China’s Top Spy Agency Warns Of “Cloud Espionage”; Says Foreign Intel Agencies Waiting To Pounce On Data

China’s top intelligence agency has issued a stern warning to government officials about the dangers of storing classified information on cloud services, noting the significant risk of data breaches by foreign spies. 

The Ministry of State Security highlighted this concern on June 5 in a statement posted on its official WeChat account, describing cloud data as a “major focus of foreign spy agencies.”

The ministry’s statement outlined various methods employed by foreign espionage operatives to compromise sensitive information. These methods include cyberattacks and the insertion of Trojan horse viruses, which pose a serious threat to both personal privacy and national security.

The agency referenced several incidents involving government officials who had stored classified information on cloud storage platforms, citing their “weak security awareness.” 

Although the ministry did not specify whether these cases directly involved espionage or detail the exact nature of the punishments administered, the officials involved were disciplined.

In an effort to mitigate these risks, the Ministry of State Security urged officials and employees in government departments handling classified information to avoid the storage, processing, transmission, and discussion of confidential data via the Internet, mobile phones, and cloud storage services. 

The ministry advised that if cloud drives must be used, all sharing should be disabled, documents should be encrypted, passwords should be changed frequently, and the automatic backup option should be turned off.

The agency also reiterated existing laws on state secrets and data security, calling on the public and government bodies to heighten their awareness, strengthen their understanding, fulfill their obligations, and take responsibility for protecting sensitive information.

The warning did not single out any specific cloud service providers where the threat is particularly high. In fact, Chinese companies dominate the market.

Alibaba Cloud, Huawei Cloud, Tencent Cloud, and Baidu AI Cloud together account for 79% of the total expenditure in China’s cloud services market. American companies like Amazon Web Services (AWS) and Microsoft Azure also have a presence in China.

While the directive could potentially cause a setback for cloud service providers, the extent of this impact remains uncertain. 

China Ramps Up Its Anti-Espionage Campaign 

This warning is part of a broader initiative by China’s anti-espionage authorities to remind citizens of potential behaviors that could inadvertently lead to the leakage of sensitive information.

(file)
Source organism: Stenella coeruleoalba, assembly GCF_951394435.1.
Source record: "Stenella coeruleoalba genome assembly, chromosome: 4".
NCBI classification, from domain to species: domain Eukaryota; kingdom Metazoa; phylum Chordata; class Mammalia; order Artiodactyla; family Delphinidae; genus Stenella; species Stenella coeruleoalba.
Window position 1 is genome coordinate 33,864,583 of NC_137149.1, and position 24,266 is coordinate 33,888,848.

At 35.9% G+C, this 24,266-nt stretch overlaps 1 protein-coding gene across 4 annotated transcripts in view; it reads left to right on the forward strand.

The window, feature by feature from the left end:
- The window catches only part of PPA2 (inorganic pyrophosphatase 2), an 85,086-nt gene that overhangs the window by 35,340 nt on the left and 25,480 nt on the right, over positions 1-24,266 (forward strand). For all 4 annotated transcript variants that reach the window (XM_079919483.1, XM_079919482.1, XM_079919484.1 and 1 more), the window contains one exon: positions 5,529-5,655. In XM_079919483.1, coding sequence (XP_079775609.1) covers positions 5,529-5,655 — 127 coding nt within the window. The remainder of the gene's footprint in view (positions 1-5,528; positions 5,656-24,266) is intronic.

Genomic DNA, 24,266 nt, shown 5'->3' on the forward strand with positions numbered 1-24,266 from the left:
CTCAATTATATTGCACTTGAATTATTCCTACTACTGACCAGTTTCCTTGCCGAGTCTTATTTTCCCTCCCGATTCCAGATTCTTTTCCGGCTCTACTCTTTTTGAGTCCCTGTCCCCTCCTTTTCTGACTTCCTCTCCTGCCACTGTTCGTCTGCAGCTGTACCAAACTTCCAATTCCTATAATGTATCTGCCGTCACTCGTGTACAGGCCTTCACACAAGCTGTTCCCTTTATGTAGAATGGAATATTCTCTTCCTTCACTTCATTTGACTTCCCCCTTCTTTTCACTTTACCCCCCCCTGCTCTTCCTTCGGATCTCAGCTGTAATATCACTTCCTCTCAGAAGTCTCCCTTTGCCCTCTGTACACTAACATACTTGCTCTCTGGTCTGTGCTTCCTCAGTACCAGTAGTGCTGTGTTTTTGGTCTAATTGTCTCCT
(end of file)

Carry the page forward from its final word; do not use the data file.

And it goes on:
Previous directives have explained that confidential documents should not be taken out of workplaces and that state secrets should not be transmitted via mobile phones. The ministry has made it clear that any actions endangering national security will face legal consequences.

Beijing has a series of rules and regulations to counter foreign spy activities. For instance, in 2021, China enacted a comprehensive data security law that penalizes companies for sending national “core data” abroad without Beijing’s approval. This law also mandates government departments to maintain confidentiality and adhere to regulatory responsibilities.

The law defines “core data” broadly, encompassing information related to national and economic security, public welfare, and key public interest matters.

An updated anti-spy law took effect last July, expanding the definitions of espionage and enhancing the investigative powers of state security agencies. Additionally, a revised law on guarding state secrets came into force last month, incorporating over a dozen new provisions to broaden its scope.

Photo: Courtesy of China's Ministry of State Security
Photo: Courtesy of China’s Ministry of State Security

Over the past year, the Ministry of State Security has increased its activity on social media to warn of foreign spy threats, educate the public about security, and encourage sharing information on suspicious activities.

Earlier this week, the ministry highlighted an alleged espionage case involving the British Secret Intelligence Service, known as MI6. 

In April, Minister of State Security Chen Yixin stated that the ministry would safeguard “traditional” security areas, such as political, economic, and military security, as well as “non-traditional” areas, including biosecurity, data security, and artificial intelligence.

The ministry also cautioned about other risks, including foreign non-governmental organizations and foundations potentially stealing “environmental data” from China under the pretext of research and environmental protection.

Last month, the agency also issued a warning about foreign espionage agencies targeting the country’s rare-earth industry. These agencies are reportedly engaging in theft and sabotage, posing a significant threat to the security of China’s natural resources. 

China’s Ministry of State Security also vowed to crack down on illegal activities to safeguard national security and ensure the sustainable development of the rare-earth industry.